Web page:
For the past few months, our local news sources have been abuzz with news about the Main Street Wi-Fi Corridor. Launched as Buffalo Connect on July 14th, City of Light 2.0 decided to test the real world implications.

Below are some basic questions your average netizen might have about the network, access, and availability we wanted to address right off the bat in this first post. Following posts will go into more depth and technicality, for those who are curious.

September 8th, 2015:

Since we published this first article in early August, a lot of things have changed with Buffalo Connect. A number of the answers we provided are no longer accurate. We are creating a full comprehensive FAQ that will reflect these updates. We will be posting it in our resource section soon.

What Do I need To Connect?

Any computer, phone, or tablet that has WiFi should be able to connect to the "Buffalo Connect" network.

Where Can I Connect?

The network extends along Main Street from around North Street (where the Anchor Bar is):

all the way down to the the First Niagara Center:

We were able to connect to the network a little beyond that. But the signal got weaker and weaker from there.

The only place not on Main St., where we were able to connect was Canal Side. We didn't go in depth for a map of the area but will do so and update our analysis regarding this coverage area when we do.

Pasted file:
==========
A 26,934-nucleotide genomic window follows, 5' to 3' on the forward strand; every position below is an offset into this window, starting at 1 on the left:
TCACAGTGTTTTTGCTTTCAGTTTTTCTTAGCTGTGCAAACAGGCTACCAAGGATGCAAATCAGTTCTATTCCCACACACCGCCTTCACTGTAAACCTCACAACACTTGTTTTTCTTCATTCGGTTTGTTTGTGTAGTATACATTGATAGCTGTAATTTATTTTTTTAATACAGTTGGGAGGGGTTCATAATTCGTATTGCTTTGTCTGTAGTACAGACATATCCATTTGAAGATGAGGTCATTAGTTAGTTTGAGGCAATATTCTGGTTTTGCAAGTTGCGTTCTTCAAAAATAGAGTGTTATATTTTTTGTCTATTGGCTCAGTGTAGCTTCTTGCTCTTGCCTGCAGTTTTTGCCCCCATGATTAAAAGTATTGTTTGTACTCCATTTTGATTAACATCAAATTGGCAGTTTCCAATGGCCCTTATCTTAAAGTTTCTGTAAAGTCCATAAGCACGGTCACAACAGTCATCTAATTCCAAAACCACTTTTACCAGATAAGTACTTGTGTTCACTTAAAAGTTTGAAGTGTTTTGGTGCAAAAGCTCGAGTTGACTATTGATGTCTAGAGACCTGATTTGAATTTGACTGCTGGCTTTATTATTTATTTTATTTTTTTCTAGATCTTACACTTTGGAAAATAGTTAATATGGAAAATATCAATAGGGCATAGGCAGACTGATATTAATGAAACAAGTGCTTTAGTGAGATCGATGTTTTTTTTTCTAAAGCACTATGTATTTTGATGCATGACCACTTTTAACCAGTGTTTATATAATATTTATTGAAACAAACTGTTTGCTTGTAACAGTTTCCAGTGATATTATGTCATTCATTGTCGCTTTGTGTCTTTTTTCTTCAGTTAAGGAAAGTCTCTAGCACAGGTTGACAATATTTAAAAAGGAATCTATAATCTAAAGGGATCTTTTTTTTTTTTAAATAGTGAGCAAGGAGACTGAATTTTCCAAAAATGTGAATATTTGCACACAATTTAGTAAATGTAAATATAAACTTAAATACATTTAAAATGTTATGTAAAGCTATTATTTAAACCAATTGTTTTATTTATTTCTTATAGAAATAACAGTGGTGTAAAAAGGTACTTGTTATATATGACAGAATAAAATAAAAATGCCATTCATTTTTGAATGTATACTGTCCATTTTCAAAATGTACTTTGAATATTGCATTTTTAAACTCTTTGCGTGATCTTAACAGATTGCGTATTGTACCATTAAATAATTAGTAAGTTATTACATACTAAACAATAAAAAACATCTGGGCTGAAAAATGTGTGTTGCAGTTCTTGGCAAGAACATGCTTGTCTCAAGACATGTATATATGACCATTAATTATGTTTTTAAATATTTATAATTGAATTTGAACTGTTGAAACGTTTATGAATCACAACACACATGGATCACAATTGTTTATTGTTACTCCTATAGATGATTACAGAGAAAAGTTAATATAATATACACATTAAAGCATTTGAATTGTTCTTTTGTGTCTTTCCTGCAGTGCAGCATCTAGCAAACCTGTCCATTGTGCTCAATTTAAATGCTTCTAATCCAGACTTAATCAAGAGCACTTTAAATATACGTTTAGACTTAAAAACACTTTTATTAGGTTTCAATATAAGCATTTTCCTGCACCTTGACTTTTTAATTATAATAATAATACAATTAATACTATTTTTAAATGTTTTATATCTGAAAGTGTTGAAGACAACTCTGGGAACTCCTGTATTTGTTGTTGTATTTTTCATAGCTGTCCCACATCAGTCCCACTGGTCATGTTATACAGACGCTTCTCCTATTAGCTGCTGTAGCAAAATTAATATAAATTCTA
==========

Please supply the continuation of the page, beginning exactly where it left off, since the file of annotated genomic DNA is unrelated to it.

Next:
How Fast is it?

As this indicates, the realistic speeds on the network are pretty slow. It may be good for checking your email, messaging your friends, or browsing wikipedia.

What bout streaming movies?

The service is much too slow to stream any type of video through services like YouTube, NetFlix, Hulu etc. In fact media streaming services including NetFlix, Hulu and other services such as FaceTime or Skype Video Conferencing are strictly prohibited as set forth in the terms of service.

Why are the speeds so slow?

This starts to get a little more technical, and will be addressed in further detail in parts 2 and 3 of this blog post series.

Do I have To Be On Main St?

From the looks of it yes, unless your within Canal Side. As soon as we veered East or West of Main Street for more than a few hundred feet the connection cut out almost immediately.

We didn't go in depth for a map of the Canal Side coverage area but will do so and update the answer to this when we do.

Is the network secure?

Buffalo Connect is a free and open public network. Like at any other public WiFi spot, the data is not encrypted. So be careful about transmitting any type of sensitive information.

Who provides the internet connection?

Buffalo Connect is facilitated by the University at Buffalo's fiber-optic network. See the map of their network here. Every WiFi connection that is being broadcast is still connected to a physical, wired, connection in the ground. More and faster wired connections, like fiber, means services like the WiFi Corridor can increase their coverage area as well as the quality of the service they are offering. So even though you are not connecting directly to fiber when you use the Corridor, you still rely on the faster speed it provides.

How Can My Business Use Buffalo Connect?

When Buffalo Connect was announced it was stated that it was to be used by essentially anyone within range.